Leila Heller Gallery is pleased to present Grisaille, through October 15th, 2017. Taking a monochromatic grey palette as its organizing principle and aesthetic theoretical vehicle, this exhibition reveals the emergence of that which subtracts or divides—a polemics of black and white or the search for a middle ground, a shade of grey—in the work of artists from around the globe: including Shiva Ahmadi, Yasima Alaoui, Ayad Alkadhi, Afruz Amighi, Reza Aramesh, Shoja Azari & Shahram Karimi, Bruce High Quality Foundation, Dilip Chobisa, Seth Cameron, Arthur Carter, Noor Ali Chagani, Nick Farhi, Nir Hod, Rachael Lee Hovanian, Joseph Kosuth, Liane Lang, Farideh Lashai, Shirin Neshat, Enoc Perez, and Dan Witz, Grisaille: originally derived from a 19th century term for monochrome painting, especially the portrayal of three dimensional objects in two dimensional form, of which the work of British based Liane Lang in this exhibition approaches the closest contemporary example of this art historical origin, the gris or grisaille is updated in this exhibition to reflect the embattled gesture of not simply the monochromatic, but also any opposition to color as such, in at once its aesthetic and political modes.

In Lang’s Graphic Tales (2017), continuing her relentless use of photography to mine ideology of institutional spaces, features a rare medieval relief at Eton College, in which the artist has intervened with the use of charcoal and chalk on a digital pigment print, reflective of a “desire to make a mark on history in many acts…[against the] grand political histories” which the site entails. Shirin Neshat likewise uses monochrome photographic materials as the base of her work presented here. In her work from the series Book of Kings (2012), named after the 10th century book Shahnameh by the Persian poet Ferdowsi, Neshat uses high contrast portraiture to explore the consequences of the Arab Spring uprisings.

Meanwhile in two works from Amighi’s recent work from No More Disguise, the Headdress for an Empress (2017) and Headdress for the Beheaded (2017), the relief leaves the page. Composed in light, steel, and shadow, like Lang’s work, Amighi’s makes reference to medieval structures—however in this case, it is the structure of a processional, examining the performance of power today and in yesteryear, intoning, “the emperor is the one we love in dangerous times.” In Shoja Azari and Shahram Karimi’s Mist (2011), a luminous video work projected onto acrylic on canvas, the grisaille is no longer a figure trapped between stone and a flat surface, but nonetheless, remained remains, like the work of Neshat, immured. Filmed in Iceland, the haunting atmospheric redolence slowly reveals in the middle ground the emergence of ghostly figures, ever entirely corpulent, whose existence seems as provisional and impossible as the hauntology they inhabit.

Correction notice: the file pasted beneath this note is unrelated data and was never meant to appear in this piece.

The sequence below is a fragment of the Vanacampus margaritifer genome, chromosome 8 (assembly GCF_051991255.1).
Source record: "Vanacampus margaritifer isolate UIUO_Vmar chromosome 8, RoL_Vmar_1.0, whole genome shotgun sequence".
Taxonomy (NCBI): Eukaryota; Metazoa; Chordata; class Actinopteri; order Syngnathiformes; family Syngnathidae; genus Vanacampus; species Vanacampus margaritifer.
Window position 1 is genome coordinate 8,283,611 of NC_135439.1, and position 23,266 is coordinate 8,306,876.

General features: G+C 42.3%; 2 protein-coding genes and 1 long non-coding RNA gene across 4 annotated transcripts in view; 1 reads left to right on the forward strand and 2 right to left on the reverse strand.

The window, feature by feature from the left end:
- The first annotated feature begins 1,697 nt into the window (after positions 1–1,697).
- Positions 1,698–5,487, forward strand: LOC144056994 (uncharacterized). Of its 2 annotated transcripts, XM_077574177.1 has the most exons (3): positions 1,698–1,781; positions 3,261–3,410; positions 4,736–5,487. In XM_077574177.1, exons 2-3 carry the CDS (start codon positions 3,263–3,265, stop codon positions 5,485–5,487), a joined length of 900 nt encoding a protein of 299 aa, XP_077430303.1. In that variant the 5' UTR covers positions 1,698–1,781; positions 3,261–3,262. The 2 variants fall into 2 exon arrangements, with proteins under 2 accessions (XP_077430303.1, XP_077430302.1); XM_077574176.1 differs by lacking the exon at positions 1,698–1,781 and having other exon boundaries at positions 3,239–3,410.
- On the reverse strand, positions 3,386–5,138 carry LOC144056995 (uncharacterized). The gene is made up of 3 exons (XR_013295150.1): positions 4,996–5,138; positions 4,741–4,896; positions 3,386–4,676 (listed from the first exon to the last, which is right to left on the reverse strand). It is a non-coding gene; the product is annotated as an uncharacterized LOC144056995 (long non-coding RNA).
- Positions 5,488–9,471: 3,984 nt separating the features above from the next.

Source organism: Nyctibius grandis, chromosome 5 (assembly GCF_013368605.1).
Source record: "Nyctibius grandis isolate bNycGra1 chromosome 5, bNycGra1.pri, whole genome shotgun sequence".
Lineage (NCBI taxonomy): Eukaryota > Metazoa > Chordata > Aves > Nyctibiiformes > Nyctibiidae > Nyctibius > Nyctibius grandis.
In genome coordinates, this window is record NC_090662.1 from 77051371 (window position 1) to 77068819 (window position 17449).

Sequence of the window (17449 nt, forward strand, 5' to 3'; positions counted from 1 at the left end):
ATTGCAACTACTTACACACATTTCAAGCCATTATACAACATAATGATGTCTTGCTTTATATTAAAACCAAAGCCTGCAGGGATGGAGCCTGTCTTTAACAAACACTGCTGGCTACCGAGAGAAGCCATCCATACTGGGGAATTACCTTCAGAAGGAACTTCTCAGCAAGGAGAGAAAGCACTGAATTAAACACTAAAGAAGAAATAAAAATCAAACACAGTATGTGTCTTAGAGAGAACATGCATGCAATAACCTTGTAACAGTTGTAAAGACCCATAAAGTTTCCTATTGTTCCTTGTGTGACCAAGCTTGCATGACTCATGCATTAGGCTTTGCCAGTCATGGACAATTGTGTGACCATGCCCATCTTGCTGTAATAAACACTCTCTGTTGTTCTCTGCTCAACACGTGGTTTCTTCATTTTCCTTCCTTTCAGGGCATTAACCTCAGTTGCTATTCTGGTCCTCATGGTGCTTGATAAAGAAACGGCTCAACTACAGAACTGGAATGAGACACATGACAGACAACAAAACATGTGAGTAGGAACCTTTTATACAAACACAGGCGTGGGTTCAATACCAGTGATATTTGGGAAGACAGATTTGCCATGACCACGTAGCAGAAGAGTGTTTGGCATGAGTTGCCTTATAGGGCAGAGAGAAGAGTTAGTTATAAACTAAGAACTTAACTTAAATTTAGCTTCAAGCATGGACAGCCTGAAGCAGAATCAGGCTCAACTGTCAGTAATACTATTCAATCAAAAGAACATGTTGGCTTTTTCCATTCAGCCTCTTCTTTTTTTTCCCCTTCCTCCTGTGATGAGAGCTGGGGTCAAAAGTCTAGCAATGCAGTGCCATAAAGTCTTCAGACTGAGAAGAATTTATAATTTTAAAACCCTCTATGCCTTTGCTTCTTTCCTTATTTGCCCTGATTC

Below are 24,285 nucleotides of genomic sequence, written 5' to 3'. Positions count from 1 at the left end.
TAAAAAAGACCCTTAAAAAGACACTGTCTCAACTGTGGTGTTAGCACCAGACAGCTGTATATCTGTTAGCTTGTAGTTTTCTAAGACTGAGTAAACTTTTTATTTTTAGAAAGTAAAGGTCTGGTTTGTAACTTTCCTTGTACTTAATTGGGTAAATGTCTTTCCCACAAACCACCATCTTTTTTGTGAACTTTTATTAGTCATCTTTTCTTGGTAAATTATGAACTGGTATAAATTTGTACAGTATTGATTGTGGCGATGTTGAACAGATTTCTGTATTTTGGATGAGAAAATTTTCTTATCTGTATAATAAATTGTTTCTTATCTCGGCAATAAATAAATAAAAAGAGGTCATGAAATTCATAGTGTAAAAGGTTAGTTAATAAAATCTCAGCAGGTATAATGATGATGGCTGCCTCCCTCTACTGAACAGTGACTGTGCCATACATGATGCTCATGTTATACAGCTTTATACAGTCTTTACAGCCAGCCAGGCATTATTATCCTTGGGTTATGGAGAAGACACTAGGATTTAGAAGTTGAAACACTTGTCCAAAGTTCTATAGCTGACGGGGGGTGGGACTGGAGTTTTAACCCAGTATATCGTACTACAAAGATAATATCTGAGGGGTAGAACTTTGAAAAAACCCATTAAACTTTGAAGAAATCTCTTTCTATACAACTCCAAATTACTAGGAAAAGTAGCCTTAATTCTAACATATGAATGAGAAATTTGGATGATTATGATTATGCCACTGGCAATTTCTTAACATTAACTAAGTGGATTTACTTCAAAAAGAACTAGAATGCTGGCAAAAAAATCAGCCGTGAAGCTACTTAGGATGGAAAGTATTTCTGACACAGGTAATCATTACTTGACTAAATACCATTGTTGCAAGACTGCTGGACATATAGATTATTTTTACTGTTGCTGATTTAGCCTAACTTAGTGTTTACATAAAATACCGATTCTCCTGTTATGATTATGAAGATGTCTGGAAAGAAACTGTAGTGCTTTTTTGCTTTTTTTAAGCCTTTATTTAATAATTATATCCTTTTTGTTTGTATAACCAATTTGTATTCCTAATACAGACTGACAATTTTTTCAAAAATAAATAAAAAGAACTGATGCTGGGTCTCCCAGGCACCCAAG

Yet, the figural dissolves behind the post minimalist demand to also examine grey as not only a color but an impossible idea. Taking from Joseph Albers search for a perfect neutral grey—a degree zero of color— artist Seth Cameron revisits the structuralist grid in a color study that reveals even divisions and oppositions themselves can be shades of grey, if indeed ‘grey’ as such can be defined as such. Neutrality is always impossible. For Enoc Perez, neutrality is not even an attempt. In one of a series of works dedicated to the current political moment, entitled Kremlin/White House (2017), oil on paper, the artist attempts in a mad desire to erase an image of the Kremlin and White House composed together, with the note ‘pile of cocaine’ scrawled in the bottom right hand corner. Isreali American arist Nir Hod also utilizes the trope of drugs and cocaine to reflect on a sense of division in the darkly romantic The Night You Left (2015).

At last, Joseph Kosuth’s work on paper from 1996 in reference to René Magritte’s Treachery of Images, positioned next to a Bruce High Quality University chalkboard, reminds the viewer that the political is always a place of appropriation. And always one which must be relinquished.

Between the black and the white, the left or the right, the grey emerges as terrain, a field of non-color, itself marked by color’s emergence or withdrawal. This space is often, though not always political: a draining away or a surging forward. It is also in some way, for each artist, this terrain of the gray represents either the space of negative chroma, opposition, lack of life—or a desired place of meeting, ‘out beyond ideas of wrongdoing and right doing’ (as Rumi states above), a shade of grey from which the very possibility of color might emerge.